|Scourge of HIV/Aids Hits Adoptions
The Times of India
October 13, 2008
By Nikhila Henry
HYDERABAD: In what is certainly bad news, adoptions have reduced drastically in the city with 60 per cent of the abandoned children turning out to be human immunodeficiency virus (HIV)-positive.
According to the records of the women and child welfare department, of the 125 children who were abandoned in the city and the surrounding districts of Ranga Reddy and Nalgonda, and who were potential candidates for adoption, 64 tested HIV-positive.
Children not adopted are sent to non-governmental organisations (NGOs) and orphanages where medical care is given to them. However, not many are adopted as most families do not want HIV-positive children.
Due to the stigma related to HIV/Aids, the adoption rate of abandoned children has reduced from 40.3 per cent in 2007 to 36.7 per cent in 2008. "Most couples are not interested to adopt a child with a disease. In most cases, they want healthy babies to be taken into their family fold," an officer from the women and child welfare department told TOI. Children who have diseases are given to organisations which have good medical facilities.
Also, most children abandoned are girls whose adoption rate is less than that of the boys.
"Many parents from abroad demand a health certificate for babies whom they are about to adopt. Such health-conscious people are not receptive to ideas which are related to care for HIV/Aids," one of the clearance officers said.
The NGOs which are working with HIV-positive children are also worried about the emerging scenario. "Many children who are brought to the organisation do not survive. They die at a very young age. This could be one of the reasons why many people are not coming forward for adoption of HIV-positive babies," founder and care taker of NGO Care and Share, Carol Faiser said.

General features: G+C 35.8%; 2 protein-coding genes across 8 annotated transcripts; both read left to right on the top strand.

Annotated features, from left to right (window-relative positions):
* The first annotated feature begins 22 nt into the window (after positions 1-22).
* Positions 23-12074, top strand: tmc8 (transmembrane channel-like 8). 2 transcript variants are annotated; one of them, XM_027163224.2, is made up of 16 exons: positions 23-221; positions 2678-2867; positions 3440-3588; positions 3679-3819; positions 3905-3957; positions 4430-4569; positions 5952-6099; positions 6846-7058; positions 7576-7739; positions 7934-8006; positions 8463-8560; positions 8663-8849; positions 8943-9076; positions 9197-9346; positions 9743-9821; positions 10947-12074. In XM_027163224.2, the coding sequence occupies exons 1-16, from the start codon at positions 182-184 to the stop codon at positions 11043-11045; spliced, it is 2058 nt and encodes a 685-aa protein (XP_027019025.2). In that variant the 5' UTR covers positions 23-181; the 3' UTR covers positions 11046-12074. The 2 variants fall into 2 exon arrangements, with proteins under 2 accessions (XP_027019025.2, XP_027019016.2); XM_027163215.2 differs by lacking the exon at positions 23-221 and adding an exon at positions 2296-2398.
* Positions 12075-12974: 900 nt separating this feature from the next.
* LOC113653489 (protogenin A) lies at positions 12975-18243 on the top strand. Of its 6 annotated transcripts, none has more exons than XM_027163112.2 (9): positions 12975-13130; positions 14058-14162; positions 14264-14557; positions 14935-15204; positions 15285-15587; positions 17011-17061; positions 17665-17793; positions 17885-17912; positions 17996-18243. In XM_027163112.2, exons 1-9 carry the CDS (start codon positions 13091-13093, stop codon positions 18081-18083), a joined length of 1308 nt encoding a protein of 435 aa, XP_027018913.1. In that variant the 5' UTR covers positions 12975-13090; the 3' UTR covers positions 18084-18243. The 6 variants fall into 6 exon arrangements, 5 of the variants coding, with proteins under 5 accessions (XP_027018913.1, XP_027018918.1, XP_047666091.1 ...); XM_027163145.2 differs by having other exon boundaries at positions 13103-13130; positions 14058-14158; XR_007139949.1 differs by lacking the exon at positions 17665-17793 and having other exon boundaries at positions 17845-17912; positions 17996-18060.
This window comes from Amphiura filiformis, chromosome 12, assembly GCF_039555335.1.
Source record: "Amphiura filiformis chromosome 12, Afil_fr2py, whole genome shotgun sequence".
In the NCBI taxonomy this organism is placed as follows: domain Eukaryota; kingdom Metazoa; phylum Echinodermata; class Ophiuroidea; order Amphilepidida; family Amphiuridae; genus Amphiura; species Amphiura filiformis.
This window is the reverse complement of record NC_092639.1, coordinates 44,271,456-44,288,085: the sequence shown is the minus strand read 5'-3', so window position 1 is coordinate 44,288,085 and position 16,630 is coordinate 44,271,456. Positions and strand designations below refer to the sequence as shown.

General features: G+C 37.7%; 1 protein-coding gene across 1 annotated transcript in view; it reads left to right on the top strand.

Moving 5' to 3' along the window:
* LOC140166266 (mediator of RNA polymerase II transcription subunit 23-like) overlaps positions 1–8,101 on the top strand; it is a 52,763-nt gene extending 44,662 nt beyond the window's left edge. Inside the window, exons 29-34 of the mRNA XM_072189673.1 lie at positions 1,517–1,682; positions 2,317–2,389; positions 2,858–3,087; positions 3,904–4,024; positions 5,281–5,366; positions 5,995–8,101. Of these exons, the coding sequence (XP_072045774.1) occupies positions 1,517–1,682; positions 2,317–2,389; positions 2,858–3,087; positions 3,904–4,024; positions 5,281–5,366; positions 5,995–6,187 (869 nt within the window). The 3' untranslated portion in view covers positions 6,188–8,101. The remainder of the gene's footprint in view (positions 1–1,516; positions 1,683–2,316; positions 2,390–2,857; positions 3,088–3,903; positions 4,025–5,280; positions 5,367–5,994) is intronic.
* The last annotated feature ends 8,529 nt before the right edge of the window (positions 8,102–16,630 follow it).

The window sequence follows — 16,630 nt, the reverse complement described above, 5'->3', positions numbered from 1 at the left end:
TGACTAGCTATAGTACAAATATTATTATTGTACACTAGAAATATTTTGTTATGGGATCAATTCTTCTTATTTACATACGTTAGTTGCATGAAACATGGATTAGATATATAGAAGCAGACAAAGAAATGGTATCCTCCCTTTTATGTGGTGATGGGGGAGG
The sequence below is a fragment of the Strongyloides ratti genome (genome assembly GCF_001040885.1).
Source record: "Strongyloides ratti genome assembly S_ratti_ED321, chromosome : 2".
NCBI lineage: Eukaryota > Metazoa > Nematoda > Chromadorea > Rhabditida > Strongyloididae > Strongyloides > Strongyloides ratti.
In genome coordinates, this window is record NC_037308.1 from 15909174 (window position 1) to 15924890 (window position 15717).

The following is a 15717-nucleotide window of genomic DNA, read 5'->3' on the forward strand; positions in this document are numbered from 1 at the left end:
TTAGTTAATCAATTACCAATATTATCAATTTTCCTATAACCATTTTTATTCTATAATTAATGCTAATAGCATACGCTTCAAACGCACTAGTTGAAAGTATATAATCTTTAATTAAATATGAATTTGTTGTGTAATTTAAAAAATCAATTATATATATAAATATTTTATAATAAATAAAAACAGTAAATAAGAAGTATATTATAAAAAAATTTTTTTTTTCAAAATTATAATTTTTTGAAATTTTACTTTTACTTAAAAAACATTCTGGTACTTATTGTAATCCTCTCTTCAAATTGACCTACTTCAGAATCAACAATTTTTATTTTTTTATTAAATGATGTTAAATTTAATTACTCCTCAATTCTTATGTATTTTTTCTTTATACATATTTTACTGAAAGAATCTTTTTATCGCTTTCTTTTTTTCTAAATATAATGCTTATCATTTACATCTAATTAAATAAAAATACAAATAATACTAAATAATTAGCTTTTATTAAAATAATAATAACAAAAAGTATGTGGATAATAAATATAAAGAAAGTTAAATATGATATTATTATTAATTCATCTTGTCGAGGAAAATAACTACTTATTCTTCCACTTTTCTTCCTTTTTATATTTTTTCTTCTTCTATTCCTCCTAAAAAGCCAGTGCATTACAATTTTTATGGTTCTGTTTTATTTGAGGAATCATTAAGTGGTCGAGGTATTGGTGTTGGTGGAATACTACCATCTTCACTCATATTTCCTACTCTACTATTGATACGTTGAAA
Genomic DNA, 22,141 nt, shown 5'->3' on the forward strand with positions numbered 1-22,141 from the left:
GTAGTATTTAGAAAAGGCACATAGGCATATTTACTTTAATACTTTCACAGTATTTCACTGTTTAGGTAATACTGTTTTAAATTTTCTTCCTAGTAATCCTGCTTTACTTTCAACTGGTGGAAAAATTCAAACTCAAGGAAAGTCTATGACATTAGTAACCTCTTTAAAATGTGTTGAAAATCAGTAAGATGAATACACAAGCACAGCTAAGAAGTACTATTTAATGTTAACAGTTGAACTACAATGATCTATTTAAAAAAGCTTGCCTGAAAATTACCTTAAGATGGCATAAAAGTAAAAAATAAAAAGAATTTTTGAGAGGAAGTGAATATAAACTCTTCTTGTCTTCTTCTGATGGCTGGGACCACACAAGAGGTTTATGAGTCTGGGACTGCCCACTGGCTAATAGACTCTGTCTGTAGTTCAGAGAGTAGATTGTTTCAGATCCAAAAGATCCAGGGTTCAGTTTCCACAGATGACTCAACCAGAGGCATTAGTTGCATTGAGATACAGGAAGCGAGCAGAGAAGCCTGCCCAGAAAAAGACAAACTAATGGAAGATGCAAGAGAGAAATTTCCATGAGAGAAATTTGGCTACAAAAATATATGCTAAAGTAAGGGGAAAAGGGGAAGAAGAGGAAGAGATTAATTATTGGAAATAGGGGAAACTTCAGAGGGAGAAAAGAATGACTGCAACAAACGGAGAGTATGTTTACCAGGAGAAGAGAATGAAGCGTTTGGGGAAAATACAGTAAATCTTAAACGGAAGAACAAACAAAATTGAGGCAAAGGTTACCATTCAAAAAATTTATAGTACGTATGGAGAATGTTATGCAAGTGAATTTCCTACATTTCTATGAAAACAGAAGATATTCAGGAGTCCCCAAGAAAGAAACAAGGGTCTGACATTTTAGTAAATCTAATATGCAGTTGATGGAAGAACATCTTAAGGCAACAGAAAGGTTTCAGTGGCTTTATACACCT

Care and Share, Vijayawada, has as many as 60 HIV-positive babies in their charitable homes and get at least 10 every six months. The organisation facilitates adoption of children by Italian nationals. Health experts in the field said once the children survive beyond a certain age, they have a better chance of turning negative.
"Babies may be born HIV-positive because antibodies are passed on from an HIV-positive mother to the foetus, but they may turn negative either due to anti-retroviral therapy or their bodies develop resistance to the virus," a health expert with Apsacs said.
But then who is going to explain all this to couples interested in adoption?
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